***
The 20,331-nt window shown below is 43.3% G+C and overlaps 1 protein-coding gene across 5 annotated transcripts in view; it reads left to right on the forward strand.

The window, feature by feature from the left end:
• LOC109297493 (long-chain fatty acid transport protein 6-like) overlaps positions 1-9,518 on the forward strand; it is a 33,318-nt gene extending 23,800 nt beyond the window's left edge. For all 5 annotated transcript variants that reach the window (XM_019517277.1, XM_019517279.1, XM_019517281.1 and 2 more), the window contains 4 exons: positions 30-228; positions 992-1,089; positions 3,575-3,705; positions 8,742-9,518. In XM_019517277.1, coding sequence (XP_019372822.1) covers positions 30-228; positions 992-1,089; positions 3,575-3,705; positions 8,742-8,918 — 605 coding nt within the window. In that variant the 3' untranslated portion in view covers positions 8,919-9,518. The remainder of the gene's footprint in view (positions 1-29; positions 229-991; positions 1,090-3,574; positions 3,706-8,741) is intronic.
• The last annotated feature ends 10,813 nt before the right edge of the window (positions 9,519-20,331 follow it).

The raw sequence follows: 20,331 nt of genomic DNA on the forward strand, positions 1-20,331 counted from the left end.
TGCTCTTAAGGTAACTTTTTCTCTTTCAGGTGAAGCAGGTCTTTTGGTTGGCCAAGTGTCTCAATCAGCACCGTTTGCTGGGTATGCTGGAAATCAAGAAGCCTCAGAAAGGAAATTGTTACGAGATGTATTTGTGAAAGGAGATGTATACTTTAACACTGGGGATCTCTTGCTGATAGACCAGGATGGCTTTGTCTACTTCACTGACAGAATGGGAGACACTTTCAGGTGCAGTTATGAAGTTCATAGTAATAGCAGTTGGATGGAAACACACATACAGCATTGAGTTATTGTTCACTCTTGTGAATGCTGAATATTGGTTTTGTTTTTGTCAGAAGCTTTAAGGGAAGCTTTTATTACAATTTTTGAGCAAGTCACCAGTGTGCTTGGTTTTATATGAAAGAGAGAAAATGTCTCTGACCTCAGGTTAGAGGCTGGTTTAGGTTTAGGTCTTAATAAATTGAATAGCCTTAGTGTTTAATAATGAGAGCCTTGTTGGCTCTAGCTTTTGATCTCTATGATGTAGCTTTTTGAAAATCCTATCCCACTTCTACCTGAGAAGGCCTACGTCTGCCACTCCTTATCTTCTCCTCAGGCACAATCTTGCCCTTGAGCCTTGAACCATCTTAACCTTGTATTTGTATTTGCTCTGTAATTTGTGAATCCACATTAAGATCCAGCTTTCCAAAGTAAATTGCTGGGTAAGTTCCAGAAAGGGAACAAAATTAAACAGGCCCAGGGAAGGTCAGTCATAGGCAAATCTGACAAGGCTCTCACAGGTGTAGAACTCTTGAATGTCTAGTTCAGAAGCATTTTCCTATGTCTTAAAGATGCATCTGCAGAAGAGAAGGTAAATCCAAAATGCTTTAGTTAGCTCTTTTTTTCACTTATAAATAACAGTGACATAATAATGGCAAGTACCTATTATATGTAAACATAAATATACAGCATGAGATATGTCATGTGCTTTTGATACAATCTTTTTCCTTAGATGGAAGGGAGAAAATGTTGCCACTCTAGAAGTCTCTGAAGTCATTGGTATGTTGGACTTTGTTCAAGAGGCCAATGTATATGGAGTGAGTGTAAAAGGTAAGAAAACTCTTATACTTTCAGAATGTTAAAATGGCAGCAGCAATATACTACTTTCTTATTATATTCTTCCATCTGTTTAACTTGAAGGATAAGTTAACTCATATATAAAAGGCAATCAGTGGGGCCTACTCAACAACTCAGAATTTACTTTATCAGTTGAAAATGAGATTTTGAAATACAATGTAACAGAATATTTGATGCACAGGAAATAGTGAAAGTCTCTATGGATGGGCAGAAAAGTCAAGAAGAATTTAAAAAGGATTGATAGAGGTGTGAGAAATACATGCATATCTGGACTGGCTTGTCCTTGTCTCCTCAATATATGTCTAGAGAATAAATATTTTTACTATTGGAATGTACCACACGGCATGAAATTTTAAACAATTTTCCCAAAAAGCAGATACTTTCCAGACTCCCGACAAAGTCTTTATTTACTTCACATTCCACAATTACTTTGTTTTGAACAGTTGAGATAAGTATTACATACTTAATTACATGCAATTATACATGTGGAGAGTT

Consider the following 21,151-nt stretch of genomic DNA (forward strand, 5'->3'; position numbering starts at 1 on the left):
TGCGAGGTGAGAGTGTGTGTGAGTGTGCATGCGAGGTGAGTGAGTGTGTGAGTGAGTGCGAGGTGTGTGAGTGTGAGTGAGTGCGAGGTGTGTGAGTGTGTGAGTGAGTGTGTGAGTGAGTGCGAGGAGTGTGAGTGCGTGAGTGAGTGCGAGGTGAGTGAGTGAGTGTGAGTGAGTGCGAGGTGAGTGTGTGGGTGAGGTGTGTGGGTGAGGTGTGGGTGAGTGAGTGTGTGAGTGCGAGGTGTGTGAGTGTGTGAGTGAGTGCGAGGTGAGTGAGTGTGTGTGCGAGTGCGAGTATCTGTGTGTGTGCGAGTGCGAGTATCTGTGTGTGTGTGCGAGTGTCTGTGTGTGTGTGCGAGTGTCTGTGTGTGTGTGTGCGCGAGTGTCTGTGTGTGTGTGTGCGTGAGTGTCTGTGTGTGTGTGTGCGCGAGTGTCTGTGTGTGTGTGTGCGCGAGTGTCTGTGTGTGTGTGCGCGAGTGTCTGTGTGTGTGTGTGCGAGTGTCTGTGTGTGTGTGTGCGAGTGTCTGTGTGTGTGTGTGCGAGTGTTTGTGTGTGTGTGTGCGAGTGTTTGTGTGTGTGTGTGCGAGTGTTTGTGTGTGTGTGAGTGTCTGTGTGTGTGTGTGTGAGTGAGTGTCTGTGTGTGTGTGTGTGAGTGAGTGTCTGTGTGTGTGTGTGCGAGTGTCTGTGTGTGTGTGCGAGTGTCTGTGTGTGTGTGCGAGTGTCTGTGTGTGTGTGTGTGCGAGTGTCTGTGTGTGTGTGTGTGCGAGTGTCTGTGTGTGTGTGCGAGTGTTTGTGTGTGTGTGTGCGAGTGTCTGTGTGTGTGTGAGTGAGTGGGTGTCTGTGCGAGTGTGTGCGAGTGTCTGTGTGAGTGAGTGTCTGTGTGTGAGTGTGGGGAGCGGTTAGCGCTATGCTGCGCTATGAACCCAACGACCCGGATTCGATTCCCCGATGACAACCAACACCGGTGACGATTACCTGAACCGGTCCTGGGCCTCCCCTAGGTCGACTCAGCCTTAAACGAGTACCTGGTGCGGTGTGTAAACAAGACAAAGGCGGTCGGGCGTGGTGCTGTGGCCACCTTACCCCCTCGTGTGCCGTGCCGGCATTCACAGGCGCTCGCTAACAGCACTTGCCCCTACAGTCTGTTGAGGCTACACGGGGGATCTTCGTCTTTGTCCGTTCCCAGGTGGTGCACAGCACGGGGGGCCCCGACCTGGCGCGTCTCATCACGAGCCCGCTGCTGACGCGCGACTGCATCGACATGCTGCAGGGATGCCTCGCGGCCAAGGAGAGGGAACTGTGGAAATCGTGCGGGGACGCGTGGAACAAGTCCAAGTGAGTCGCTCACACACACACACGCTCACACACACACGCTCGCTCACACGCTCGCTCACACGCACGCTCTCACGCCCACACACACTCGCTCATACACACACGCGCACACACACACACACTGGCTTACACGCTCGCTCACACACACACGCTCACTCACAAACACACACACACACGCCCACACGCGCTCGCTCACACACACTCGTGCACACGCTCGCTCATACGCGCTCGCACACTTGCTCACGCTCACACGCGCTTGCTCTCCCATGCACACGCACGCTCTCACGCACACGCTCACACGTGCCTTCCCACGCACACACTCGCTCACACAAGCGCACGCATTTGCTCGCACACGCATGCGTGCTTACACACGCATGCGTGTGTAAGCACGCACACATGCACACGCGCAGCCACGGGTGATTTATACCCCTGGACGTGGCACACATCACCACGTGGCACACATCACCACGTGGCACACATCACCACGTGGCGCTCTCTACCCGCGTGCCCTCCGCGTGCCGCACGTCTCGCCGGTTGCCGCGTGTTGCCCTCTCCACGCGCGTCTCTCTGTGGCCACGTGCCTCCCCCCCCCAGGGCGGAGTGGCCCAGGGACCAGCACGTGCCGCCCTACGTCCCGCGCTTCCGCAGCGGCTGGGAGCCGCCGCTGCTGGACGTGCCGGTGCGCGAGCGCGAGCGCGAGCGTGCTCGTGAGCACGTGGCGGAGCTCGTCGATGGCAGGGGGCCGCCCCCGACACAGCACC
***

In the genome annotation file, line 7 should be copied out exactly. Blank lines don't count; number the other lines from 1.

Consider the following 21,151-nt stretch of genomic DNA (forward strand, 5'->3'; position numbering starts at 1 on the left):